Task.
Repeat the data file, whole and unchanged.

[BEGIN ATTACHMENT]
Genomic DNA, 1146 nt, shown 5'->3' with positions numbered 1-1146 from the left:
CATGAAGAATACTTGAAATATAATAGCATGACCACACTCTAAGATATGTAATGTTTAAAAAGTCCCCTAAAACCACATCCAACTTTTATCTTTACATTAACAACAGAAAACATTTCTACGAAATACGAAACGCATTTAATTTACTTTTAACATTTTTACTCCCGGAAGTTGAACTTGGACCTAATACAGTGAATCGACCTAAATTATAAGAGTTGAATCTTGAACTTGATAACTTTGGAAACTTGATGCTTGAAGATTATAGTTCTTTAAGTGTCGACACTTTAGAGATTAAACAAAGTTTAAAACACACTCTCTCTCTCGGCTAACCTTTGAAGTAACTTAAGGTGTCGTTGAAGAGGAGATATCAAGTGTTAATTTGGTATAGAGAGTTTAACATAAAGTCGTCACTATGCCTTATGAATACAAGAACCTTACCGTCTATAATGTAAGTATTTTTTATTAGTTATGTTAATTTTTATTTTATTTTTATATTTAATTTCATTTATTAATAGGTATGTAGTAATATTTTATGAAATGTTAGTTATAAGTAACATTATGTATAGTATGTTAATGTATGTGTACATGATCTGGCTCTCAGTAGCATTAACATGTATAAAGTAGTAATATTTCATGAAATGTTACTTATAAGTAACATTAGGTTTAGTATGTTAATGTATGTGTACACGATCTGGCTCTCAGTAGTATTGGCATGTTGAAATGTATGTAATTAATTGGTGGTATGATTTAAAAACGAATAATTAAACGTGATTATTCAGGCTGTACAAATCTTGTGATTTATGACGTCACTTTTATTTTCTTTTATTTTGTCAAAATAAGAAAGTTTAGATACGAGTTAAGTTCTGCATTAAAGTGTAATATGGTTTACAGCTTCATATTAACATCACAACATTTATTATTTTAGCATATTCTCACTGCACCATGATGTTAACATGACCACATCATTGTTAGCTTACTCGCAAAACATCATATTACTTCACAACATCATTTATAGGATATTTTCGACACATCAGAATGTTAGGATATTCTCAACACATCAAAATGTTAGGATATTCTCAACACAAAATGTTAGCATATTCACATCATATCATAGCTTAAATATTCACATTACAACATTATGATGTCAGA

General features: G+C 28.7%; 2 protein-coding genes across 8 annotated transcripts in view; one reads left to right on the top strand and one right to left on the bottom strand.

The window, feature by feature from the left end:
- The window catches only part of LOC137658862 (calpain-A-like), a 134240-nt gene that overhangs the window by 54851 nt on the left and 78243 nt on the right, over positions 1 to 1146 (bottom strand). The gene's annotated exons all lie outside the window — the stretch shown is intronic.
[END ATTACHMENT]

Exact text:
Genomic DNA, 1146 nt, shown 5'->3' with positions numbered 1-1146 from the left:
CATGAAGAATACTTGAAATATAATAGCATGACCACACTCTAAGATATGTAATGTTTAAAAAGTCCCCTAAAACCACATCCAACTTTTATCTTTACATTAACAACAGAAAACATTTCTACGAAATACGAAACGCATTTAATTTACTTTTAACATTTTTACTCCCGGAAGTTGAACTTGGACCTAATACAGTGAATCGACCTAAATTATAAGAGTTGAATCTTGAACTTGATAACTTTGGAAACTTGATGCTTGAAGATTATAGTTCTTTAAGTGTCGACACTTTAGAGATTAAACAAAGTTTAAAACACACTCTCTCTCTCGGCTAACCTTTGAAGTAACTTAAGGTGTCGTTGAAGAGGAGATATCAAGTGTTAATTTGGTATAGAGAGTTTAACATAAAGTCGTCACTATGCCTTATGAATACAAGAACCTTACCGTCTATAATGTAAGTATTTTTTATTAGTTATGTTAATTTTTATTTTATTTTTATATTTAATTTCATTTATTAATAGGTATGTAGTAATATTTTATGAAATGTTAGTTATAAGTAACATTATGTATAGTATGTTAATGTATGTGTACATGATCTGGCTCTCAGTAGCATTAACATGTATAAAGTAGTAATATTTCATGAAATGTTACTTATAAGTAACATTAGGTTTAGTATGTTAATGTATGTGTACACGATCTGGCTCTCAGTAGTATTGGCATGTTGAAATGTATGTAATTAATTGGTGGTATGATTTAAAAACGAATAATTAAACGTGATTATTCAGGCTGTACAAATCTTGTGATTTATGACGTCACTTTTATTTTCTTTTATTTTGTCAAAATAAGAAAGTTTAGATACGAGTTAAGTTCTGCATTAAAGTGTAATATGGTTTACAGCTTCATATTAACATCACAACATTTATTATTTTAGCATATTCTCACTGCACCATGATGTTAACATGACCACATCATTGTTAGCTTACTCGCAAAACATCATATTACTTCACAACATCATTTATAGGATATTTTCGACACATCAGAATGTTAGGATATTCTCAACACATCAAAATGTTAGGATATTCTCAACACAAAATGTTAGCATATTCACATCATATCATAGCTTAAATATTCACATTACAACATTATGATGTCAGA

General features: G+C 28.7%; 2 protein-coding genes across 8 annotated transcripts in view; one reads left to right on the top strand and one right to left on the bottom strand.

The window, feature by feature from the left end:
- The window catches only part of LOC137658862 (calpain-A-like), a 134240-nt gene that overhangs the window by 54851 nt on the left and 78243 nt on the right, over positions 1 to 1146 (bottom strand). The gene's annotated exons all lie outside the window — the stretch shown is intronic.